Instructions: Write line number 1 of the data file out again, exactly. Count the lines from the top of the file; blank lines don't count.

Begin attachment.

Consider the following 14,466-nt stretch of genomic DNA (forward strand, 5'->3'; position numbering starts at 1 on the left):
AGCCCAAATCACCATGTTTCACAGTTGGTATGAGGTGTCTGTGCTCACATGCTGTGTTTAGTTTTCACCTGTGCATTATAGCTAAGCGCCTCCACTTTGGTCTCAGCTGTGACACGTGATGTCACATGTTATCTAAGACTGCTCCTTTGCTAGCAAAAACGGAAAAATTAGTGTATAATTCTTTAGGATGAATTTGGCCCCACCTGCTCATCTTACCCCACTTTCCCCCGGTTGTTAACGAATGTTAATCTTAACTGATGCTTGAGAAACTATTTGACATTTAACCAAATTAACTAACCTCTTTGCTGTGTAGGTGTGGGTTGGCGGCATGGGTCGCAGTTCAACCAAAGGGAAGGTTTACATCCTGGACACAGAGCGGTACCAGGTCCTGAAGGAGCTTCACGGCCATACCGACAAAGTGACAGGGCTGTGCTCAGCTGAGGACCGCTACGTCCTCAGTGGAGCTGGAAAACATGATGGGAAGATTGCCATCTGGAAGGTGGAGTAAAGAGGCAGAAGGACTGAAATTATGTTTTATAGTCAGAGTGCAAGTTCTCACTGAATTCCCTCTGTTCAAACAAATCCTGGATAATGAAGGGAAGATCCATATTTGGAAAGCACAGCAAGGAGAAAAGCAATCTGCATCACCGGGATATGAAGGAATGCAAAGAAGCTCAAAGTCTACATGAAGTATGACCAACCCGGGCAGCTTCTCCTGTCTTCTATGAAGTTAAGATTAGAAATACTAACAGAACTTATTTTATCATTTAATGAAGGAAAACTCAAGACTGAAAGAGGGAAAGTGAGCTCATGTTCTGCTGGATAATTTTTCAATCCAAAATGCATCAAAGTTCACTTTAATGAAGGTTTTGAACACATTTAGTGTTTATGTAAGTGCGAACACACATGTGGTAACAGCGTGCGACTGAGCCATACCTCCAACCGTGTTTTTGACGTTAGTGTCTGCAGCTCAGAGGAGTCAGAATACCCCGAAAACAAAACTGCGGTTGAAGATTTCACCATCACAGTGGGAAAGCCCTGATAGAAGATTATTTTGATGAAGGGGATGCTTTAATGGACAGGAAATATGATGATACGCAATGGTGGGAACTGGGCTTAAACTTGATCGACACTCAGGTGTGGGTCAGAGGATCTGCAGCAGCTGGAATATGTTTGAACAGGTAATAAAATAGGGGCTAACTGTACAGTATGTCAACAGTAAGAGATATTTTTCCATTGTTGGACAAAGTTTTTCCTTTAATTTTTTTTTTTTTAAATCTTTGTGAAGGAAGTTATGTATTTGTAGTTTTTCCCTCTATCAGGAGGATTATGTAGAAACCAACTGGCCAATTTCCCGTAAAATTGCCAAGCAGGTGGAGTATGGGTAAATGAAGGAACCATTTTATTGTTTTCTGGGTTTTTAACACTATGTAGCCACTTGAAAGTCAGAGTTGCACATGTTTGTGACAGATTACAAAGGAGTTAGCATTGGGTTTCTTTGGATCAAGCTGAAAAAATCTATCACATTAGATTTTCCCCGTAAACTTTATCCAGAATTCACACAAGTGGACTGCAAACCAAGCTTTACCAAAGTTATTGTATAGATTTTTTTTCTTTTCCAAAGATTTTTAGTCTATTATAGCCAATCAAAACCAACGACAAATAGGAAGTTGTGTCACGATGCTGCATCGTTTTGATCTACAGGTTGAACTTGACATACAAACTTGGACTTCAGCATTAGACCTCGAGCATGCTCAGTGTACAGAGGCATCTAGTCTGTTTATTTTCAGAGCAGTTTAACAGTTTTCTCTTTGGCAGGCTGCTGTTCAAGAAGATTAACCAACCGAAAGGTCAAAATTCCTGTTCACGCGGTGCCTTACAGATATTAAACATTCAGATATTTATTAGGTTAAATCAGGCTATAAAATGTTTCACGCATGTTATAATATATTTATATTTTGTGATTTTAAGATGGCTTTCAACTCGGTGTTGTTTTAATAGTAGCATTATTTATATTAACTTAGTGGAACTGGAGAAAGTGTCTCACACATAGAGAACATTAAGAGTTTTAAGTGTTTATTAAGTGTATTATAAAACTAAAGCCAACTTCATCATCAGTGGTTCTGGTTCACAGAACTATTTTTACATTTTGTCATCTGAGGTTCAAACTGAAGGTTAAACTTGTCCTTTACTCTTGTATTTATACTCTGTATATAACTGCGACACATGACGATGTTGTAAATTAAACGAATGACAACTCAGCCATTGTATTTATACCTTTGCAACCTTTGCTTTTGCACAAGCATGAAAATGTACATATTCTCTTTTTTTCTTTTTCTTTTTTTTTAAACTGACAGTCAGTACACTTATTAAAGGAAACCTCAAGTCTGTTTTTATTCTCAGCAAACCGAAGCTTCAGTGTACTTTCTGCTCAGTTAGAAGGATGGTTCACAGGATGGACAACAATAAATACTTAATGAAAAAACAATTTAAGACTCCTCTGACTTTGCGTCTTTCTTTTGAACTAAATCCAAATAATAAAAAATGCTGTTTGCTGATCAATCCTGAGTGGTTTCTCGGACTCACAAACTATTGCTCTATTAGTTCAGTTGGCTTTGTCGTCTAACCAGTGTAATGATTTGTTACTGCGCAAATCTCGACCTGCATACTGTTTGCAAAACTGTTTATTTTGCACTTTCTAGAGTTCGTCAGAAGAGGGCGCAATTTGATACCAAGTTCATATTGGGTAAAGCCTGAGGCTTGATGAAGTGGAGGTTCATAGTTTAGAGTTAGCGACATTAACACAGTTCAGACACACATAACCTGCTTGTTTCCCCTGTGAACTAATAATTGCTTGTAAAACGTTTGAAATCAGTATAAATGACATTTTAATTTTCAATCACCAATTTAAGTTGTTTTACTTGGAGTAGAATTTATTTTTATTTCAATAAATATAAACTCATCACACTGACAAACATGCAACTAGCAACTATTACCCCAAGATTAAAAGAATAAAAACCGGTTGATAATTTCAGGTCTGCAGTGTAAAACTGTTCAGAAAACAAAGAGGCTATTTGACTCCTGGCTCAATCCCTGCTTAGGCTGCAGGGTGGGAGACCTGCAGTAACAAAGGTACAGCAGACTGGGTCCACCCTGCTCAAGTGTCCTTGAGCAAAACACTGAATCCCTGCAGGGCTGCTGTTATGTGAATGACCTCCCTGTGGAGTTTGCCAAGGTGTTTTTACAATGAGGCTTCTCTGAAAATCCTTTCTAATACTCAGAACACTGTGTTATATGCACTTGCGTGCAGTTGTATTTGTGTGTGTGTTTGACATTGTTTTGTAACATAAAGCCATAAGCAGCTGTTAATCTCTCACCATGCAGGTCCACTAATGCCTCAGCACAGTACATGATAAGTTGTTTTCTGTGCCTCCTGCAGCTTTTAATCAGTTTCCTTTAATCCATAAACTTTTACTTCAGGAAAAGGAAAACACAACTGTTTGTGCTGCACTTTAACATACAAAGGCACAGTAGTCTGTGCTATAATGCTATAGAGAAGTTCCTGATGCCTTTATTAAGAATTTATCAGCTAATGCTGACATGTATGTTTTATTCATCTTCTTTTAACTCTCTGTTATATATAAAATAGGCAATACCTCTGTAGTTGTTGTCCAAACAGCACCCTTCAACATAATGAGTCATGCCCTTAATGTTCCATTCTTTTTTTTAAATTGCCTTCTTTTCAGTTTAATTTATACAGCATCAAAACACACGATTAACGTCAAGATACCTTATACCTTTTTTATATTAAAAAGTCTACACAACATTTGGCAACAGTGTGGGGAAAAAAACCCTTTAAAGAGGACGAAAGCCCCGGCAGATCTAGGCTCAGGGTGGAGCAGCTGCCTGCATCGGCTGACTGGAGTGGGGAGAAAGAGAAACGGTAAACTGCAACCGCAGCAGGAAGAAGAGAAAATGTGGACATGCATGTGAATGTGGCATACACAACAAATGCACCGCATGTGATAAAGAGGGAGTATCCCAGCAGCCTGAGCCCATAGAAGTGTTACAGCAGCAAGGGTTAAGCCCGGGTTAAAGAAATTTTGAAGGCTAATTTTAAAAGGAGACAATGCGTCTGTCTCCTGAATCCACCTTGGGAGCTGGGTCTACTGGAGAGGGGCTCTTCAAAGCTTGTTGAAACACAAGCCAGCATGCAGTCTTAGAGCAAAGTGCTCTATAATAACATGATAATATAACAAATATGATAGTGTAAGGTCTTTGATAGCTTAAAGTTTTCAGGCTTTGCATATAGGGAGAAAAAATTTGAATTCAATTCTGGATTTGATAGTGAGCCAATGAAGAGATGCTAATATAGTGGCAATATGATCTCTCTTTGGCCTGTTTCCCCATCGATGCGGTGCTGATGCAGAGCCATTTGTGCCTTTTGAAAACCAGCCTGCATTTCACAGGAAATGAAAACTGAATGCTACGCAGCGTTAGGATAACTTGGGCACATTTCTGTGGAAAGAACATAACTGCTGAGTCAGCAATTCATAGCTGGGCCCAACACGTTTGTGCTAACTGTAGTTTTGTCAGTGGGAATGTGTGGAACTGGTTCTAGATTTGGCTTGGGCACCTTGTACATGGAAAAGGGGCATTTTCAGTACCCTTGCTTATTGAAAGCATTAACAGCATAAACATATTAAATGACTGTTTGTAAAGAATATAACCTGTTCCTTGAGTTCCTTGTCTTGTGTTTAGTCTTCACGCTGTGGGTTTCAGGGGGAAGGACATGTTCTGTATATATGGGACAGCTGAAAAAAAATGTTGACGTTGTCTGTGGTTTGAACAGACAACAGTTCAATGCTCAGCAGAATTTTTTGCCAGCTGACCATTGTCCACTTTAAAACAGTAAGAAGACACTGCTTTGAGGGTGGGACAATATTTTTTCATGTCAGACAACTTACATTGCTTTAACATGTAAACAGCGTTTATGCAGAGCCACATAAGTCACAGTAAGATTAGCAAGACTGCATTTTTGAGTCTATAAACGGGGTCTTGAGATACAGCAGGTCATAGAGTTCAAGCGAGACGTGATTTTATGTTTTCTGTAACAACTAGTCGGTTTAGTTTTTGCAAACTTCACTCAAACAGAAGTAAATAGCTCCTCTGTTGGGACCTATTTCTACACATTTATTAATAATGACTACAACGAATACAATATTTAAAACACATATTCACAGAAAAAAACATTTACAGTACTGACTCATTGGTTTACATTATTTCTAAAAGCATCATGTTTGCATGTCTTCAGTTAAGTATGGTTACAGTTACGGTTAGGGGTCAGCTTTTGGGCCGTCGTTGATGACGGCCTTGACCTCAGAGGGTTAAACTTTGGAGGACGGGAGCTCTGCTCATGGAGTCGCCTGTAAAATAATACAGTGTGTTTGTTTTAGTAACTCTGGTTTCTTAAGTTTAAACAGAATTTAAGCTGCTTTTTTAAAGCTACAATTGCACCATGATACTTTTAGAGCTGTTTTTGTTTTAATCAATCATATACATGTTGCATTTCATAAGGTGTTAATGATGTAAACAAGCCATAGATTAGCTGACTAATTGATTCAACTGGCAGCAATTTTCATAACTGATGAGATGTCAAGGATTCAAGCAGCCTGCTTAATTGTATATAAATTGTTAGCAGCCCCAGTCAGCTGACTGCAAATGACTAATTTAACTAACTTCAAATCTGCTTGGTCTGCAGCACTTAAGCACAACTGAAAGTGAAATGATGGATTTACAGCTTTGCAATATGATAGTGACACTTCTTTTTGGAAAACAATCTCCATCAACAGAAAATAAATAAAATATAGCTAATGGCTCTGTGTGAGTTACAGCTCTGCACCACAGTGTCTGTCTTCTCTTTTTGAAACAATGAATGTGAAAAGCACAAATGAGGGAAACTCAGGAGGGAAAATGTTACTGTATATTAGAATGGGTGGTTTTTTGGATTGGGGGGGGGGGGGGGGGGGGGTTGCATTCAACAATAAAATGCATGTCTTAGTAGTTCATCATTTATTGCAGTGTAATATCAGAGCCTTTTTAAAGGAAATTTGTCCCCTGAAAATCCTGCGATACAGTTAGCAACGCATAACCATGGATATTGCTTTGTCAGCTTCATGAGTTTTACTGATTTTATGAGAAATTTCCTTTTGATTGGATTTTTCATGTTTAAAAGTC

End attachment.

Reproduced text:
Consider the following 14,466-nt stretch of genomic DNA (forward strand, 5'->3'; position numbering starts at 1 on the left):